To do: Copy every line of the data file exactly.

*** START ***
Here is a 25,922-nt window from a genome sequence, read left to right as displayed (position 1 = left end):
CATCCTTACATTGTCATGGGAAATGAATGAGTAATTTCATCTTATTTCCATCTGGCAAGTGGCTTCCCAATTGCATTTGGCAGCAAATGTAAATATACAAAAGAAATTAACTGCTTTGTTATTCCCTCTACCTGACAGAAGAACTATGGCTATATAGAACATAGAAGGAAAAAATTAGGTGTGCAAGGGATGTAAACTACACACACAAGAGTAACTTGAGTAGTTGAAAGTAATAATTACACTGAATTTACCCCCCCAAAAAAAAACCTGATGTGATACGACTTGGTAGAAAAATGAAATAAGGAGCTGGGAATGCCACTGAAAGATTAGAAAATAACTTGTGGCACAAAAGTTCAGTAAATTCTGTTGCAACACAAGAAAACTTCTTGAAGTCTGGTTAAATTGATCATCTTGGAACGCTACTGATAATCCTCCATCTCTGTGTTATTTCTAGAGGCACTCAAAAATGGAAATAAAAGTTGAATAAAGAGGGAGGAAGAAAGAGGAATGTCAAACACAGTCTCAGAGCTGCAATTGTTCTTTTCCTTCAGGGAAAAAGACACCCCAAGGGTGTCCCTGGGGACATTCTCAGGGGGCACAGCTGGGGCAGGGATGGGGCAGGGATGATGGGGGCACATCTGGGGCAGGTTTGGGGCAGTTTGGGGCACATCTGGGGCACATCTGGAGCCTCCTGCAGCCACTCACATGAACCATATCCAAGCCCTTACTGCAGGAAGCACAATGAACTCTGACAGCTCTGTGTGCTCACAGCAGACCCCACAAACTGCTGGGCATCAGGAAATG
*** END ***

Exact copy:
Here is a 25,922-nt window from a genome sequence, read left to right as displayed (position 1 = left end):
CATCCTTACATTGTCATGGGAAATGAATGAGTAATTTCATCTTATTTCCATCTGGCAAGTGGCTTCCCAATTGCATTTGGCAGCAAATGTAAATATACAAAAGAAATTAACTGCTTTGTTATTCCCTCTACCTGACAGAAGAACTATGGCTATATAGAACATAGAAGGAAAAAATTAGGTGTGCAAGGGATGTAAACTACACACACAAGAGTAACTTGAGTAGTTGAAAGTAATAATTACACTGAATTTACCCCCCCAAAAAAAAACCTGATGTGATACGACTTGGTAGAAAAATGAAATAAGGAGCTGGGAATGCCACTGAAAGATTAGAAAATAACTTGTGGCACAAAAGTTCAGTAAATTCTGTTGCAACACAAGAAAACTTCTTGAAGTCTGGTTAAATTGATCATCTTGGAACGCTACTGATAATCCTCCATCTCTGTGTTATTTCTAGAGGCACTCAAAAATGGAAATAAAAGTTGAATAAAGAGGGAGGAAGAAAGAGGAATGTCAAACACAGTCTCAGAGCTGCAATTGTTCTTTTCCTTCAGGGAAAAAGACACCCCAAGGGTGTCCCTGGGGACATTCTCAGGGGGCACAGCTGGGGCAGGGATGGGGCAGGGATGATGGGGGCACATCTGGGGCAGGTTTGGGGCAGTTTGGGGCACATCTGGGGCACATCTGGAGCCTCCTGCAGCCACTCACATGAACCATATCCAAGCCCTTACTGCAGGAAGCACAATGAACTCTGACAGCTCTGTGTGCTCACAGCAGACCCCACAAACTGCTGGGCATCAGGAAATG